Lot 196

Hershey 2019

1911 Brush Model E26 Two-Passenger Roadster

The Merrick Auto Museum Collection


$29,700 USD | Sold

United States | Hershey, Pennsylvania



Chassis No.
Bill of Sale Only
  • A rare and unusual automobile
  • Hardwood chassis and axles
  • Four-wheel coil-spring suspension
  • Advertised as “Everyman’s Car”
Addendum: Please note that this vehicle is offered on a bill of sale.

Alanson P. Brush was an ingenious engineer. He had worked on the first Cadillacs and felt that simplicity and basic materials were the key to reliability and performance. As a result, his Brush automobile, which debuted in 1907, used a wood chassis frame and axles, and rode on solid rubber tires. He was forward-thinking, however, in using coil springs on all four corners, although not in the independent idiom we know today. At $500, the Brush runabout was an attractive proposition. It completed the 2,636-mile Glidden Tour two years later, according to its maker, “in good shape—a lot more than can be said for some of the big cars.”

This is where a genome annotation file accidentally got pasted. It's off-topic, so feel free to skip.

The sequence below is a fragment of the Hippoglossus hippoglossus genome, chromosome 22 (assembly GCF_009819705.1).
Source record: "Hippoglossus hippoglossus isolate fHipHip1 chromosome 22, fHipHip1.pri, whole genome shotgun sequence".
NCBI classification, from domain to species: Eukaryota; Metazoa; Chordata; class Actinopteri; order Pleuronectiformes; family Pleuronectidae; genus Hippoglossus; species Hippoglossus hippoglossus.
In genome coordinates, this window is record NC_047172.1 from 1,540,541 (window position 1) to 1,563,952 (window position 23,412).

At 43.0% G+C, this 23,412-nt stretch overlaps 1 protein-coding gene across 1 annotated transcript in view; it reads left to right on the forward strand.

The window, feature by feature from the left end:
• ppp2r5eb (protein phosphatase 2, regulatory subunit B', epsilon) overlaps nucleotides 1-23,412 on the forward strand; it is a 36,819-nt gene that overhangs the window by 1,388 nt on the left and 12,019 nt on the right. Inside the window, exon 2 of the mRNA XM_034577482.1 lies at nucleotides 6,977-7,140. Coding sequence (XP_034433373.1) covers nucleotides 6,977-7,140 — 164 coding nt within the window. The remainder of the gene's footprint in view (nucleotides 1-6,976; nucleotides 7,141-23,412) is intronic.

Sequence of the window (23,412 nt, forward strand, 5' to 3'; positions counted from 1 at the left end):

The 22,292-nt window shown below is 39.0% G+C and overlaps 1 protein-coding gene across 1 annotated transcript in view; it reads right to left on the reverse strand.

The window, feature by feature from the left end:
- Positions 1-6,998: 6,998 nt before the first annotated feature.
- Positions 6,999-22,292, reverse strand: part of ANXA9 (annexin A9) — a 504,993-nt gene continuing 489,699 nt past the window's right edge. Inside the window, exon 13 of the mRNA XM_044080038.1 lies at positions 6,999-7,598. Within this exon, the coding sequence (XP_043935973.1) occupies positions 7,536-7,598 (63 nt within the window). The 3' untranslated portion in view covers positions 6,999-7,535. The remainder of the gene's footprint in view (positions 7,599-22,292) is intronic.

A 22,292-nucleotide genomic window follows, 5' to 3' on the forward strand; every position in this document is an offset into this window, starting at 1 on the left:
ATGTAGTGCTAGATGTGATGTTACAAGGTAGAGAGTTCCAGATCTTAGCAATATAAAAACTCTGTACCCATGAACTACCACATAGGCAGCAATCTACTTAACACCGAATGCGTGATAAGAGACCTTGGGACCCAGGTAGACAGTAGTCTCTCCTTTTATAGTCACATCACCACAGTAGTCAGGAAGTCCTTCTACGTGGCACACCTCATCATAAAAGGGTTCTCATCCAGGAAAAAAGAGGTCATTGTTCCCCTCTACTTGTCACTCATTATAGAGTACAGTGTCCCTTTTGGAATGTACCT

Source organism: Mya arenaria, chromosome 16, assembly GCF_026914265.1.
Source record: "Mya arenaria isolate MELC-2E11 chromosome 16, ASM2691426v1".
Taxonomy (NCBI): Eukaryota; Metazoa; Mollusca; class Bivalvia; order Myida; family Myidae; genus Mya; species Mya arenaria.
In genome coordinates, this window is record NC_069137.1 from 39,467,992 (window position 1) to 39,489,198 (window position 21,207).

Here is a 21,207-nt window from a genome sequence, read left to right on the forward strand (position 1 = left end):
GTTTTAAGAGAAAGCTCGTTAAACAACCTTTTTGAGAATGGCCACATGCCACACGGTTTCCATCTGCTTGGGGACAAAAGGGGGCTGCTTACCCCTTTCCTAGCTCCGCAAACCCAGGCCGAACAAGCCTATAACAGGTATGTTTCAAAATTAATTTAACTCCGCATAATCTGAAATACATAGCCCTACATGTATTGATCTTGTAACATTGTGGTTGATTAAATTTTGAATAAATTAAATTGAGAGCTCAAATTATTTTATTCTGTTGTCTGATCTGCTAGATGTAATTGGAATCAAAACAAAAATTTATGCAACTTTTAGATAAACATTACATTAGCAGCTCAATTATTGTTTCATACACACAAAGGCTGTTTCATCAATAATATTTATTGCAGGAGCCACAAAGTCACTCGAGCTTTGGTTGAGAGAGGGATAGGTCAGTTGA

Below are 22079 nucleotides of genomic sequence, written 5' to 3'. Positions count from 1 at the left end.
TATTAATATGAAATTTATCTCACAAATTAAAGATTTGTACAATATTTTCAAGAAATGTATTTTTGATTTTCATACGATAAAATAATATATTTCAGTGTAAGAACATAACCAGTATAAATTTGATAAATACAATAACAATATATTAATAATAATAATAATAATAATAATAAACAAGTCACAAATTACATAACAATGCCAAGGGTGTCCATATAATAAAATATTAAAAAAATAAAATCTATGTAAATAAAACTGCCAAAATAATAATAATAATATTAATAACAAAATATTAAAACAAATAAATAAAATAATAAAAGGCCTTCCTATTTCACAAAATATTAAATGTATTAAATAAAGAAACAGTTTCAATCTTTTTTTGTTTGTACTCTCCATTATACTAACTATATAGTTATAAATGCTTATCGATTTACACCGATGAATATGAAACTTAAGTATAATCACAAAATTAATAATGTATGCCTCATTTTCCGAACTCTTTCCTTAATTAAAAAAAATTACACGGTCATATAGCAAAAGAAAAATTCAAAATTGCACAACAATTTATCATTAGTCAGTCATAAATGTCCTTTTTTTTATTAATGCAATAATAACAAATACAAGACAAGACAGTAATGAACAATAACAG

The Brush Runabout Company fared worse than the car it produced. Merged into Benjamin Briscoe’s United States Motor Company in 1910, it succumbed with the collapse of U.S. Motors in 1911.

Advertised as “Everyman’s Car,” the 1911 Brush Model E was available in several configurations. The basic E was a two-passenger runabout; Model E24 added a covered package compartment at the rear. This model, the E26, had standard headlights and a larger fuel tank, and retailed for $600. The E28 added a third seat at the rear.

This Model E26 Brush has the characteristic hardwood chassis and axles, coil-spring suspension, and left-hand steering, the latter a forward-looking feature in 1911. It is powered by a single-cylinder water-cooled upright engine under the front hood. The headlights are brass acetylene P&J headlamps, with a carbide generator on the running board. It has been carefully restored and presents well in red with black fenders and bold gold striping. It is equipped with a brass windshield and black canvas cape top, the latter with side curtains.

A very rare example of an unusual car, this Brush is almost certainly the only example available in today’s market.